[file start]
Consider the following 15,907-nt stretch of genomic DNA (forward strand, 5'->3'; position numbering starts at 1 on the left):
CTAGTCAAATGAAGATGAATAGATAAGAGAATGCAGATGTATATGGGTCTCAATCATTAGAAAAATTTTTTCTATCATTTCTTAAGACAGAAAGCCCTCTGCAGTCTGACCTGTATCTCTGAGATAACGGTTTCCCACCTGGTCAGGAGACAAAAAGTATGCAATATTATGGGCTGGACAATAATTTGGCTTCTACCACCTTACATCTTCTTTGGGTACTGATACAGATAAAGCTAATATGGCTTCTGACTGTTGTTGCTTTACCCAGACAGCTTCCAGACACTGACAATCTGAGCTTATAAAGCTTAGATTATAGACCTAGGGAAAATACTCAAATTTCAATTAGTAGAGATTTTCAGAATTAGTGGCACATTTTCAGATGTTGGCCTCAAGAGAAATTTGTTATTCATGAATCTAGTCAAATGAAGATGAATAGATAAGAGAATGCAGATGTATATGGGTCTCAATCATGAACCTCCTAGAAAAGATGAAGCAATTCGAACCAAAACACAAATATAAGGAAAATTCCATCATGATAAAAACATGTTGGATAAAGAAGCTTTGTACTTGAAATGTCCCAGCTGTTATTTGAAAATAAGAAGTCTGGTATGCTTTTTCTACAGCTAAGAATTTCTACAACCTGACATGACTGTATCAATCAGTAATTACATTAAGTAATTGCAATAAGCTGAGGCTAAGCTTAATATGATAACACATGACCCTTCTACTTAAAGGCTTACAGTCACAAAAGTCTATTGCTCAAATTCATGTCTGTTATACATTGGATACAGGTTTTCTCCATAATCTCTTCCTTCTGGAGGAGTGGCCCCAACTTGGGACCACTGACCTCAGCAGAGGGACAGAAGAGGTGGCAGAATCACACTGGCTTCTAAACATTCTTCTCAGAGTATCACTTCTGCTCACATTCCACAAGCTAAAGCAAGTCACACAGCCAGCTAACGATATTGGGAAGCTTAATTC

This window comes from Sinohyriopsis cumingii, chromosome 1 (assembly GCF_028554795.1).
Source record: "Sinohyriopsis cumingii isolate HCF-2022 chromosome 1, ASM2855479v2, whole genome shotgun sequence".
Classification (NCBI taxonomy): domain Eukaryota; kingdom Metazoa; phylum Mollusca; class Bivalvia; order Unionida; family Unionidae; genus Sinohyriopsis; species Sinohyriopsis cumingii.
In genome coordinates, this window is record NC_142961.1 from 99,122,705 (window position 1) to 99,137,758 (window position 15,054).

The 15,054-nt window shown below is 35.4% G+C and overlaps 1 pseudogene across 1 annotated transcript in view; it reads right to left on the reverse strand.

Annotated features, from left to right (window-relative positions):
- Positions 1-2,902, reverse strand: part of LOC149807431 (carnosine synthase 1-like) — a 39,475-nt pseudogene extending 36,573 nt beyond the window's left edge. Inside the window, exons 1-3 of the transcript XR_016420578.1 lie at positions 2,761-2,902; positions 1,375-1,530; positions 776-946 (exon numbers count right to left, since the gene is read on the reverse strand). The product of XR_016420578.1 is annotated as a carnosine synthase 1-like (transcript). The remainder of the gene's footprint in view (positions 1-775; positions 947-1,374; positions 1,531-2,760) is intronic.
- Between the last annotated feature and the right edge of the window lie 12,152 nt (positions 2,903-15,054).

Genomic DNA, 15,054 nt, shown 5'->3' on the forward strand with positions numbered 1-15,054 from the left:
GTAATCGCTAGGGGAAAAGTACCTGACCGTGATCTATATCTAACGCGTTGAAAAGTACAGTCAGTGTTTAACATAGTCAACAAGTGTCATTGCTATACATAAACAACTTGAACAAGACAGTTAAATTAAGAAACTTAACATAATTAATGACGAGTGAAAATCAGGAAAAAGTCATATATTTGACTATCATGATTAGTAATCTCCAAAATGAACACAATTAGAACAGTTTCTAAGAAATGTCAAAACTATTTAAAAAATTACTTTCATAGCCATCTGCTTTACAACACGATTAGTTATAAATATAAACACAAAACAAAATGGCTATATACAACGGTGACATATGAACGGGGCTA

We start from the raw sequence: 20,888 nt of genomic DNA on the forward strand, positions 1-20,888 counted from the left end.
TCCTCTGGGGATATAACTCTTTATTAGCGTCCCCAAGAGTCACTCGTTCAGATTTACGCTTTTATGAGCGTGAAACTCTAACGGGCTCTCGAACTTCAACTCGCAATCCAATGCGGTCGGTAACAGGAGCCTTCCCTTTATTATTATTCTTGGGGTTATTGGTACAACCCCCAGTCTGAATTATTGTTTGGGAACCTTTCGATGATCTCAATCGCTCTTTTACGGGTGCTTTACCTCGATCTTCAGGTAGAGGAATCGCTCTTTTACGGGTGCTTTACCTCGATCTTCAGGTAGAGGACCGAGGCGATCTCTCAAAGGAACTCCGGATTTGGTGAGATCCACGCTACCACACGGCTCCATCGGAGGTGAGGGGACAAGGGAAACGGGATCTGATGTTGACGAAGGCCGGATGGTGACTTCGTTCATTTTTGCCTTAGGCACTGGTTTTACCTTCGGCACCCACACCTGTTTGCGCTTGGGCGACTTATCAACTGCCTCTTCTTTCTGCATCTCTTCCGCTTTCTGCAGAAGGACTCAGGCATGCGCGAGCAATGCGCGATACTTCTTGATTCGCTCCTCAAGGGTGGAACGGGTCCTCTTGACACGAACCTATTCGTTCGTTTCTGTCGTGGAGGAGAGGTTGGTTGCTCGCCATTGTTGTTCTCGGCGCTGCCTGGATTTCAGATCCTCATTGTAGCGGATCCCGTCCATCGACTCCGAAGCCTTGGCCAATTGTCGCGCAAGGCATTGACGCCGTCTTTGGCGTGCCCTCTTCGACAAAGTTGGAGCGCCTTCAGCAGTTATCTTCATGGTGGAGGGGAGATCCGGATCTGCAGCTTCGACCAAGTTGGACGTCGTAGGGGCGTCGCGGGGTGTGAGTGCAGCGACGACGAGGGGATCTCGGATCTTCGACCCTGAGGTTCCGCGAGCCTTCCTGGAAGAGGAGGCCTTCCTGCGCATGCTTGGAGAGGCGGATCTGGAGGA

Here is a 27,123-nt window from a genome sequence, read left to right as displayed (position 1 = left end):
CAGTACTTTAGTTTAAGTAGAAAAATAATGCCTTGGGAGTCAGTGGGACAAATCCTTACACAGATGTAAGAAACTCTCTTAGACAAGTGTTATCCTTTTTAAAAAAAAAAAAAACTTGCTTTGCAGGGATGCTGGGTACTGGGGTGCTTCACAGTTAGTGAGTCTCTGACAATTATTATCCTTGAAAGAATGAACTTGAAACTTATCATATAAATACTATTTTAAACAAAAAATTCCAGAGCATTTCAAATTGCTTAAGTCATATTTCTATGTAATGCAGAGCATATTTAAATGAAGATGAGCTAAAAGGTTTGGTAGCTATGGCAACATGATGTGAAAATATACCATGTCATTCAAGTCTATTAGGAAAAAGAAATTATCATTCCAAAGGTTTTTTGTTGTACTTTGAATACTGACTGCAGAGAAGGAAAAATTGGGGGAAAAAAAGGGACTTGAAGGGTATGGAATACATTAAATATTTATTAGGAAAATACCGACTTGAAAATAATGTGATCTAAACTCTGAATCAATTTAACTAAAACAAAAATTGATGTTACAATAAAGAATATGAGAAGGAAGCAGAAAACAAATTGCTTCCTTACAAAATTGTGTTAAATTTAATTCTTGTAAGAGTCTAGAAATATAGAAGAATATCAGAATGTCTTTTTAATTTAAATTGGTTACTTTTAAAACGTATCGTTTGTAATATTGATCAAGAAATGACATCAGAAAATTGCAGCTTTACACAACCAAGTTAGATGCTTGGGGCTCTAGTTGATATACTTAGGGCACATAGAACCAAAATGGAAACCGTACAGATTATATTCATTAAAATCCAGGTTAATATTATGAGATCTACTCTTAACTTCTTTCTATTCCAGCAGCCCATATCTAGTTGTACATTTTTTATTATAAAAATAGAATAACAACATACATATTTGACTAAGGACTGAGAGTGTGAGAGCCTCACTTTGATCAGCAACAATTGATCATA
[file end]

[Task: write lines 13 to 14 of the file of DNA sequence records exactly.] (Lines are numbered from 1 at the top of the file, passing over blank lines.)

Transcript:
We start from the raw sequence: 20,888 nt of genomic DNA on the forward strand, positions 1-20,888 counted from the left end.
TCCTCTGGGGATATAACTCTTTATTAGCGTCCCCAAGAGTCACTCGTTCAGATTTACGCTTTTATGAGCGTGAAACTCTAACGGGCTCTCGAACTTCAACTCGCAATCCAATGCGGTCGGTAACAGGAGCCTTCCCTTTATTATTATTCTTGGGGTTATTGGTACAACCCCCAGTCTGAATTATTGTTTGGGAACCTTTCGATGATCTCAATCGCTCTTTTACGGGTGCTTTACCTCGATCTTCAGGTAGAGGAATCGCTCTTTTACGGGTGCTTTACCTCGATCTTCAGGTAGAGGACCGAGGCGATCTCTCAAAGGAACTCCGGATTTGGTGAGATCCACGCTACCACACGGCTCCATCGGAGGTGAGGGGACAAGGGAAACGGGATCTGATGTTGACGAAGGCCGGATGGTGACTTCGTTCATTTTTGCCTTAGGCACTGGTTTTACCTTCGGCACCCACACCTGTTTGCGCTTGGGCGACTTATCAACTGCCTCTTCTTTCTGCATCTCTTCCGCTTTCTGCAGAAGGACTCAGGCATGCGCGAGCAATGCGCGATACTTCTTGATTCGCTCCTCAAGGGTGGAACGGGTCCTCTTGACACGAACCTATTCGTTCGTTTCTGTCGTGGAGGAGAGGTTGGTTGCTCGCCATTGTTGTTCTCGGCGCTGCCTGGATTTCAGATCCTCATTGTAGCGGATCCCGTCCATCGACTCCGAAGCCTTGGCCAATTGTCGCGCAAGGCATTGACGCCGTCTTTGGCGTGCCCTCTTCGACAAAGTTGGAGCGCCTTCAGCAGTTATCTTCATGGTGGAGGGGAGATCCGGATCTGCAGCTTCGACCAAGTTGGACGTCGTAGGGGCGTCGCGGGGTGTGAGTGCAGCGACGACGAGGGGATCTCGGATCTTCGACCCTGAGGTTCCGCGAGCCTTCCTGGAAGAGGAGGCCTTCCTGCGCATGCTTGGAGAGGCGGATCTGGAGGA